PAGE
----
True Grit takes place in an era when clothing was largely utilitarian in nature, designed for maximum warmth and durability, certainly not comfort or cultural statements. And yet, in Zophres' work, the resonant personalities of the story's characters are writ into their outfits. "I had in mind a very specific silhouette for each person,” she comments. "I can give you a reason and a history for every single scrap of clothing in the film.”

For Mattie, Zophres expected that she would be traveling to Fort Smith in a dress her mother made for her. "Her dress is plaid wool and typical of what children would wear,” she says. "We also made silk stockings for Hailee, which are beautiful but my poor costumers were constantly darning them. When Mattie heads out on the trail, she wears her dad's pants and coat and that big Stetson. I loved her hat, because no matter how far away she is, you can always tell it's Mattie.”

Zophres notes: "Mattie wears what was known as Stetson's Boss of the Plains hat, which was a wider brimmed hat popular in Texas. Really, there were no true ‘cowboy hats' in that period. They were all city hats that looked different because they got completely messed up in the elements.”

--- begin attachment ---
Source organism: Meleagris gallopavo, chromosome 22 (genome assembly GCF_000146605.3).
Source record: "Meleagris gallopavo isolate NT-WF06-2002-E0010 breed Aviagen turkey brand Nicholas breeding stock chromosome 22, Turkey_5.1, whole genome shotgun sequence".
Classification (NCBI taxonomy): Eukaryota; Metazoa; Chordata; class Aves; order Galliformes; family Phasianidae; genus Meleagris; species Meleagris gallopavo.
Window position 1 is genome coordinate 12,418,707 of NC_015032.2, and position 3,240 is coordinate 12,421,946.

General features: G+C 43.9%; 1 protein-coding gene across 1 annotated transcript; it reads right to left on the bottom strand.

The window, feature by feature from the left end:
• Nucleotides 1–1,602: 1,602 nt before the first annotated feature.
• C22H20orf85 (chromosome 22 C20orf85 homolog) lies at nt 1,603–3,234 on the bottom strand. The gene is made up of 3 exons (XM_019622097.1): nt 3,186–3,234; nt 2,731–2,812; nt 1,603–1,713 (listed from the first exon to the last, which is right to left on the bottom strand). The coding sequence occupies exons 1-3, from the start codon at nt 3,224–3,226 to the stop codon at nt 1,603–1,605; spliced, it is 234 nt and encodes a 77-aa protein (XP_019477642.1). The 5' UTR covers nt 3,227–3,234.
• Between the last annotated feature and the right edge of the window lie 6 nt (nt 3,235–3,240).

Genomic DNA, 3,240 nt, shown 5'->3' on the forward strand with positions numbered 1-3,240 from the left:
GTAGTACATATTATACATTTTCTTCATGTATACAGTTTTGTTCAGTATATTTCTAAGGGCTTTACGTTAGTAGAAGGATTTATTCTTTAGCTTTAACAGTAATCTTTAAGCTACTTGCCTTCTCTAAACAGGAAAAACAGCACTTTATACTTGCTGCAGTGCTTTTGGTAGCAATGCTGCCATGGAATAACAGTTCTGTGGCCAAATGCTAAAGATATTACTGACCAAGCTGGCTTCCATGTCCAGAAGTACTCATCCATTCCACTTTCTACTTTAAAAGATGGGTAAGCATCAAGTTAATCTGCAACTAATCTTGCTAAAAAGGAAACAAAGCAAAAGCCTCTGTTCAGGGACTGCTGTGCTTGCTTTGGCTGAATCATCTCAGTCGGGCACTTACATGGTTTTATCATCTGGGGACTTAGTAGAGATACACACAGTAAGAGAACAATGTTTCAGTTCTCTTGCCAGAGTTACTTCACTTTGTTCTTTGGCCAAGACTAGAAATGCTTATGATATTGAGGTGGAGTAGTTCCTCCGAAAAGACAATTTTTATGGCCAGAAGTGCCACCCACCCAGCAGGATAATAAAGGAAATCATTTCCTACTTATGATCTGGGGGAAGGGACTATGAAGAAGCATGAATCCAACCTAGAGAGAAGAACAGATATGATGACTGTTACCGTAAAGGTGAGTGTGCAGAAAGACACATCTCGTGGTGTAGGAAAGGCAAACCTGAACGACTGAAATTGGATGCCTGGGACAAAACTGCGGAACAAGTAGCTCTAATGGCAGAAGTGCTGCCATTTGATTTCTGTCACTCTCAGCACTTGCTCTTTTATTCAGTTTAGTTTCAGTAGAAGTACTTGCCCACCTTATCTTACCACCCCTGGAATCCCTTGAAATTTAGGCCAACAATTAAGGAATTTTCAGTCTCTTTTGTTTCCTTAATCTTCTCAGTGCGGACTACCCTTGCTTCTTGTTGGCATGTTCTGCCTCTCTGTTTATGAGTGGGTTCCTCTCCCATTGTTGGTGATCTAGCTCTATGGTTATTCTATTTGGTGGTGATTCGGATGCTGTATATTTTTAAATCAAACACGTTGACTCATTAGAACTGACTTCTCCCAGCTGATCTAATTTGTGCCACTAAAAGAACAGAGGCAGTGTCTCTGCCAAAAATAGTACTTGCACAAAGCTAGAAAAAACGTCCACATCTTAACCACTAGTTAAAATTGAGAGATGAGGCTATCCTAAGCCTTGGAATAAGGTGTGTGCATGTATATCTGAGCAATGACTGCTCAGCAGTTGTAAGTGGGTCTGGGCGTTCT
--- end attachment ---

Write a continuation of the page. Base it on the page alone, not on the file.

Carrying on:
Rooster Cogburn is the very antithesis of a man of appearances, but he also cuts his own distinctive figure. "Rooster is slovenly and drunk, doesn't care what he looks like and doesn't have a lot of clothes,” Zophres explains. "He has one outfit he wears when he has to go to court and he keeps it on a hook and pulls it out whenever he has to testify. When he hits the trail, he wears a basic pullover that they made 11 million of and were common military issue, and then he wears what was called an Ulster Coat or a Great Coat, which was split up the back for riding horseback, and a hat that looks like it's been soaked too many times by the rain. His boots are Civil War cavalry boots, but the pulls are too long. There's nothing about him that's refined. He's a mess and Jeff really owned that.”

One of his most distinguishing features is his eye patch, for which Zophres presented Bridges with several choices based on her research. "Jeff instantly gravitated towards the most raw one – it looked like a piece of leather he had tanned himself and stuck on his head,” she laughs. "Joel and Ethan then let him decide which eye Rooster had lost.”

Zophres adds: "Jeff is someone who like to get into costume very early on and really work with it. The way that Jeff paid attention to the clothing really meant a lot to me.”